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Original Research: Sleep Disorders |

Association Between Sleep Apnea, Sleep Duration, and Serum Lipid Profile in an Urban, Male, Working Population in JapanLipids, Sleep Duration, and Obstructive Sleep Apnea

Yoshiro Toyama, MD; Kazuo Chin, MD, PhD; Yuichi Chihara, MD, PhD; Misa Takegami, RN, MP; Ken-ichi Takahashi, MD, PhD; Kensuke Sumi, MD, PhD; Takaya Nakamura, MD, PhD; Yukiyo Nakayama-Ashida, MEng; Itsunari Minami, PhD; Sachiko Horita, RN, MN; Yasunori Oka, MD; Tomoko Wakamura, PhD, RN; Shun-ichi Fukuhara, MD; Michiaki Mishima, MD, PhD; Hiroshi Kadotani, MD, PhD
Author and Funding Information

From the Department of Respiratory Medicine (Drs Toyama, Chihara, and Mishima), Respiratory Care and Sleep Control Medicine (Dr Chin), Horizontal Medical Research Organization (Ms Nakayama-Ashida and Dr Minami), Center for Genomic Medicine (Dr Kadotani), Environmental Health Nursing, Human Health Sciences (Dr Wakamura), Graduate School of Medicine; Department of Epidemiology and Healthcare Research (Ms Takegami and Dr Fukuhara), Graduate School of Medicine and Public Health, Kyoto University, Kyoto; Department of Prevalence Medicine and Epidemiologic Informatics (Ms Takegami), Research and Development Initiative Center, National Cerebral and Cardiovascular Center, Osaka; Department of Respiratory Medicine (Dr Takahashi), Otsu Red Cross Hospital, Shiga; Department of Respiratory Medicine (Dr Sumi), National Hospital Organization Minami Kyoto Hospital, Kyoto; Department of Respiratory Medicine (Dr Nakamura), Kyoto City Hospital, Kyoto; Department of Human Nursing (Ms Horita), Faculty of Human Health, Sonoda Women’s University, Hyogo; and the Department of Sleep Control Medicine (Dr Oka), Graduate School of Medicine, Ehime University, Ehime, Japan.

Correspondence to: Kazuo Chin, MD, PhD, Department of Respiratory Care and Sleep Control Medicine, Kyoto University Graduate School of Medicine, Shogoin 54, Kawahara-cho, Sakyo-Ku, Kyoto, 606-8507, Japan; e-mail: chink@kuhp.kyoto-u.ac.jp


Funding/Support: This work was supported in part by grants from the following: Japanese Ministry of Education, Culture, Sports, Science, and Technology [22590860, 23659109, and 22249031]; Japanese Ministry of Health, Labor, and Welfare (Respiratory Failure Research Group and Health Science Research grants: Comprehensive Research on Lifestyle-related Diseases including Cardiovascular Diseases and Diabetes Mellitus); the Japan Vascular Disease Research Foundation; PRESTO JST (Precursory Research for Embryonic Science and Technology, Japanese Science and Technology Agency); Suzuken Memorial Foundation; Takeda Science Foundation; Mitsui Life Social Welfare Foundation; Chiyoda Kenko Kaihatsu Jigyodan Foundation; and Health Science Center Foundation.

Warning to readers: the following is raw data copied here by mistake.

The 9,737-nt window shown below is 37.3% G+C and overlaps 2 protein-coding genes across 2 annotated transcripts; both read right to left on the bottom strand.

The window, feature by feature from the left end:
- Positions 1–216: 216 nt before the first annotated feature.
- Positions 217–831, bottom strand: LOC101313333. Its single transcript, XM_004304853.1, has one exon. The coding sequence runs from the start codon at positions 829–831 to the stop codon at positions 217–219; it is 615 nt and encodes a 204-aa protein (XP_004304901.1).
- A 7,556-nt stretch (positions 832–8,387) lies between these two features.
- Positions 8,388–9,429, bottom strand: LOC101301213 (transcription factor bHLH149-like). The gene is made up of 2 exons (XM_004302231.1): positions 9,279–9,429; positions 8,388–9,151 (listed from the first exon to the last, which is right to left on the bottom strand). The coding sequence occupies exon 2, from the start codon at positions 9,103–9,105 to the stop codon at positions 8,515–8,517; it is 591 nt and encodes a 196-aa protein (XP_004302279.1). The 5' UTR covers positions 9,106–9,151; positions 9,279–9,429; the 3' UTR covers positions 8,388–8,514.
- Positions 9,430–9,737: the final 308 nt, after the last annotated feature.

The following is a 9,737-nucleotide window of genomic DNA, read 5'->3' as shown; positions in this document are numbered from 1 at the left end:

Reproduction of this article is prohibited without written permission from the American College of Chest Physicians. See online for more details.


Chest. 2013;143(3):720-728. doi:10.1378/chest.12-0338
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Background:  Dyslipidemia is often comorbid with obstructive sleep apnea (OSA), but few population-based studies have investigated their relationship. Short sleep duration is associated with hypertension and diabetes; however, its association with dyslipidemia is not well known. We investigated relationships among OSA, sleep duration, and the lipid profile in a community-based study.

Methods:  We measured the respiratory disturbance index (RDI) and sleep duration by a type 3 portable device and actigraph in 275 men in a Japanese company. Fasting blood parameters were obtained from periodic inspection data.

Results:  According to Japanese criteria, 143 subjects had dyslipidemia. Percent sleep time of oxygen saturation as measured by pulse oximetry (SpO2) < 90% and prevalence of severe OSA were greater and sleep duration and mean SpO2 during sleep were lower in subjects with dyslipidemia than in those without. Univariate analysis showed that the RDI was positively correlated with serum triglyceride (TG) levels (ρ = 0.20, P < .01), and sleep duration was negatively correlated with serum total cholesterol (TC) levels (γ = −0.13, P = .03) and serum low-density lipoprotein cholesterol levels (γ = −0.12, P = .04). Stepwise multiple regression analysis revealed that TG was correlated with RDI (β = 0.14, P = .02), BMI (β = 0.20, P < .01), and alcohol intake (β = 0.20, P < .01), and that TC was correlated with sleep duration (β = −0.13, P = .03), age (β = 0.15, P = .02), and waist/hip ratio (β = 0.15, P = .02).

Conclusions:  Short sleep duration was associated with TC levels and RDI was positively associated with TG levels among working-aged men in an urban Japanese company. Correcting the status of OSA and/or short sleep duration might improve the lipid profile and cardiovascular consequences.

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